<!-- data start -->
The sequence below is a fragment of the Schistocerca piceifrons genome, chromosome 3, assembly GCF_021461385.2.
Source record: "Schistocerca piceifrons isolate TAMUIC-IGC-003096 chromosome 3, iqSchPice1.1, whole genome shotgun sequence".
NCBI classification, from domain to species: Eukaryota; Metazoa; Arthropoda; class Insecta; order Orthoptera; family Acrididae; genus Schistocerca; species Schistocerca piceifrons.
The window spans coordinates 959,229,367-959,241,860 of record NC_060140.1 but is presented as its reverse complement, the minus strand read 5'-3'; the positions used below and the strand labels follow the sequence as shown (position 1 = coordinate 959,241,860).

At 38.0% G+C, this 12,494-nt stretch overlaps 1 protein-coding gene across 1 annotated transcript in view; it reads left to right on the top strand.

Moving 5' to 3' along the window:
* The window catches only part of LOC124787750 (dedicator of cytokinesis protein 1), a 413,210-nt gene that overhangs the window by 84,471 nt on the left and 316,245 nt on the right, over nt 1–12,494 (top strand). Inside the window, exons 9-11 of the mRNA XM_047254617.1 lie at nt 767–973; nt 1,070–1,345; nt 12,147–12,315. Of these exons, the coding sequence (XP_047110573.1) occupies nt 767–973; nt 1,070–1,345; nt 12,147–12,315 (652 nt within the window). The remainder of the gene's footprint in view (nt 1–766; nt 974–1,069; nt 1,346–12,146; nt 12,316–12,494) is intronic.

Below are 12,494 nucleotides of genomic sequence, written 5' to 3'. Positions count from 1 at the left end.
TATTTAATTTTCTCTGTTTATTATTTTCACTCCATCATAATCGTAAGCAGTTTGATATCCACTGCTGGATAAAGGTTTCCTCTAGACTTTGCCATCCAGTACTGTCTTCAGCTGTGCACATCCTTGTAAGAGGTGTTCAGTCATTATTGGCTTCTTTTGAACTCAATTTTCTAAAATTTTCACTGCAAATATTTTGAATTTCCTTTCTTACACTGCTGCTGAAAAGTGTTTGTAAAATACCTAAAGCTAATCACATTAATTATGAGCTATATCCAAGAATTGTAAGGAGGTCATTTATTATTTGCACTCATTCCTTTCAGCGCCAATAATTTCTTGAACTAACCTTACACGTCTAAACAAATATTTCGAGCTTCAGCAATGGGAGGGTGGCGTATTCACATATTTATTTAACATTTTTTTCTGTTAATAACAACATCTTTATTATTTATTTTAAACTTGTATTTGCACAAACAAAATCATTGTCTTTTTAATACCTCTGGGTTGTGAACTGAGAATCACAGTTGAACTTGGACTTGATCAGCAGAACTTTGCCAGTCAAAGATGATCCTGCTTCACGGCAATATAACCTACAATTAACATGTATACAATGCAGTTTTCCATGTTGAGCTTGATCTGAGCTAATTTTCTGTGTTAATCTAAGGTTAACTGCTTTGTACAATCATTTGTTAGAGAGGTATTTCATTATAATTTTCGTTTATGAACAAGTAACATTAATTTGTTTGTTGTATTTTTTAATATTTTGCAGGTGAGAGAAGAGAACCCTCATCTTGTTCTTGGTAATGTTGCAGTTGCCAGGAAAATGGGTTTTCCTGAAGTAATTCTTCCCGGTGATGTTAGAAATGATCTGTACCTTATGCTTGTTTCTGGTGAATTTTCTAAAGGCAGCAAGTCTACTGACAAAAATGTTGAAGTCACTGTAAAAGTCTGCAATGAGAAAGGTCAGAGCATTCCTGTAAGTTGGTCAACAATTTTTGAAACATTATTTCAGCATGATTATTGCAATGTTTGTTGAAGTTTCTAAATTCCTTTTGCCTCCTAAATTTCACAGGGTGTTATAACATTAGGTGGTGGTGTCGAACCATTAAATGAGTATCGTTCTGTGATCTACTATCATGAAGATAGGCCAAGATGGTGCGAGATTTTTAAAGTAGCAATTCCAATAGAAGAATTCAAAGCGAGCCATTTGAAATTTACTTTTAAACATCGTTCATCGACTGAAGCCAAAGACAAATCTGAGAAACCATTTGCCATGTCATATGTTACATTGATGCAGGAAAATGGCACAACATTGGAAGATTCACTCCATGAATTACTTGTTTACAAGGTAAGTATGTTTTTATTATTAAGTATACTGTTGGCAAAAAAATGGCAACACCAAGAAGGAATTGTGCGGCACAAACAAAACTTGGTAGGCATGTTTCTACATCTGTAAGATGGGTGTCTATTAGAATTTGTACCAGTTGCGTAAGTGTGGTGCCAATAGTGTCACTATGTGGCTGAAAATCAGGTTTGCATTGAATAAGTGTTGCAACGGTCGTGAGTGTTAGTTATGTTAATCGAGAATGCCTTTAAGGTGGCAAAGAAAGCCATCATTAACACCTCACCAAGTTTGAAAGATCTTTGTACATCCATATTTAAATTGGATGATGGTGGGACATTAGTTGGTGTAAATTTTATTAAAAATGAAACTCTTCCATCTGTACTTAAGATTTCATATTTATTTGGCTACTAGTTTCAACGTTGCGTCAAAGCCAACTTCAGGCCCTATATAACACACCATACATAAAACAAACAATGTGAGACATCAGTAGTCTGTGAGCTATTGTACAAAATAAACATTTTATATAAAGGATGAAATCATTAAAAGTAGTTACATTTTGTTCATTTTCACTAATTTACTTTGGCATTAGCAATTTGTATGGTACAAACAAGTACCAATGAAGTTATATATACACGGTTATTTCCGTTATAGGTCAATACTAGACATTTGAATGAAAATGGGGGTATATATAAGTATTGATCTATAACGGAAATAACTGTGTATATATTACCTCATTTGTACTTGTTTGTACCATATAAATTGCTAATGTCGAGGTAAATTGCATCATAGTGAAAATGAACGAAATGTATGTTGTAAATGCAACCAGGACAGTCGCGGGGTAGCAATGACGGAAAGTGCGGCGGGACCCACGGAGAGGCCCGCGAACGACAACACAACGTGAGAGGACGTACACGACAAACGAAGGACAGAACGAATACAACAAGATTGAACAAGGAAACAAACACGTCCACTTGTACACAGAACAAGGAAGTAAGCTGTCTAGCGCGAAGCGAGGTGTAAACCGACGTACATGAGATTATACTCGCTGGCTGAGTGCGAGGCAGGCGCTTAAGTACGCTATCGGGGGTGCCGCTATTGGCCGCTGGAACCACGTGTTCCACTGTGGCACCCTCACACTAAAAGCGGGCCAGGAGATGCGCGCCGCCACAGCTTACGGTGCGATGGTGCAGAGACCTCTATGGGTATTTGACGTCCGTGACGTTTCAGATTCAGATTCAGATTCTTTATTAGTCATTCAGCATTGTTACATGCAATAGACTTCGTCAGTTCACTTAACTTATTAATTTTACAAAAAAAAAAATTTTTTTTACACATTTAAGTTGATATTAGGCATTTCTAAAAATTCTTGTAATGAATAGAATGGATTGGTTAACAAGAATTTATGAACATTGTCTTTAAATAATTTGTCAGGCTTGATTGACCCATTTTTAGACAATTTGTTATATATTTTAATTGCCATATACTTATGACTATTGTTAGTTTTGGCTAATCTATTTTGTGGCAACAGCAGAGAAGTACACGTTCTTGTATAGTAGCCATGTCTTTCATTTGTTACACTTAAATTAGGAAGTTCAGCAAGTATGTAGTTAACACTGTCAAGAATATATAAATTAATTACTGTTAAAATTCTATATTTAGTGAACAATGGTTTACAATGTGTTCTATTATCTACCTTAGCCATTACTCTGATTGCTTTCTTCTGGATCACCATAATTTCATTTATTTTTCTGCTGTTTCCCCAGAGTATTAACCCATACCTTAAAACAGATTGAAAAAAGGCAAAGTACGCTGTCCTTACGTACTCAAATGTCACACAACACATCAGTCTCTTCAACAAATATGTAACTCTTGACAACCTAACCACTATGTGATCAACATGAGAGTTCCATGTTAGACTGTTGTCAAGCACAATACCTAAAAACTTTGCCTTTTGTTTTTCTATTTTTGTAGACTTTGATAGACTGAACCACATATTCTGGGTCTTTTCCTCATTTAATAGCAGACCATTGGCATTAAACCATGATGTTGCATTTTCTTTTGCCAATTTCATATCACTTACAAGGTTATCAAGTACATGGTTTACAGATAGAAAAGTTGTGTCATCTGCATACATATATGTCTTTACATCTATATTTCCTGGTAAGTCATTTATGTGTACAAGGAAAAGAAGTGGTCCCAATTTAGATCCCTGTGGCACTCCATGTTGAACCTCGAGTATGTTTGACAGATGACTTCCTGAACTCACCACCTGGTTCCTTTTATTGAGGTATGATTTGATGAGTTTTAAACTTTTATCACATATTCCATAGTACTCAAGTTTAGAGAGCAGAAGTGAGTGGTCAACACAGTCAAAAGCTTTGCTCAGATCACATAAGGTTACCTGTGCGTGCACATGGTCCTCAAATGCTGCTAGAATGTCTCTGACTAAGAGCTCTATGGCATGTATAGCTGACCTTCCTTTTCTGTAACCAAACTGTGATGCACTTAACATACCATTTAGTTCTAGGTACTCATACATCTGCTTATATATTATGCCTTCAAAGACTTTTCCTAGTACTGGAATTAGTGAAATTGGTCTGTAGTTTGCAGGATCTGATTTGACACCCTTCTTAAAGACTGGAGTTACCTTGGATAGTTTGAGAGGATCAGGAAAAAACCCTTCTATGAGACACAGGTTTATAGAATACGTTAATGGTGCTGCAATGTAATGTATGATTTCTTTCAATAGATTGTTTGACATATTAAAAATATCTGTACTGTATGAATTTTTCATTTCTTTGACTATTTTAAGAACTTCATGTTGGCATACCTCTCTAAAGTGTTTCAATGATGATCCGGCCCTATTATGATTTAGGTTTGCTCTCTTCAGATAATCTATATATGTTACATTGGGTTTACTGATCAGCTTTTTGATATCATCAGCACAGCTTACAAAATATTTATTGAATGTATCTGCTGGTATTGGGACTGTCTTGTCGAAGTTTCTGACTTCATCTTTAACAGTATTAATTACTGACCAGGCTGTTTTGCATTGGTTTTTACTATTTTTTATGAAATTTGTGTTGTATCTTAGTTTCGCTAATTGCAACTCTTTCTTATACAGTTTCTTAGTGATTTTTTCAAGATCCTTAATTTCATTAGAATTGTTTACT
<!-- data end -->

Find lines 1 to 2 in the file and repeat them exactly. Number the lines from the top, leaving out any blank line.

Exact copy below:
The sequence below is a fragment of the Schistocerca piceifrons genome, chromosome 3, assembly GCF_021461385.2.
Source record: "Schistocerca piceifrons isolate TAMUIC-IGC-003096 chromosome 3, iqSchPice1.1, whole genome shotgun sequence".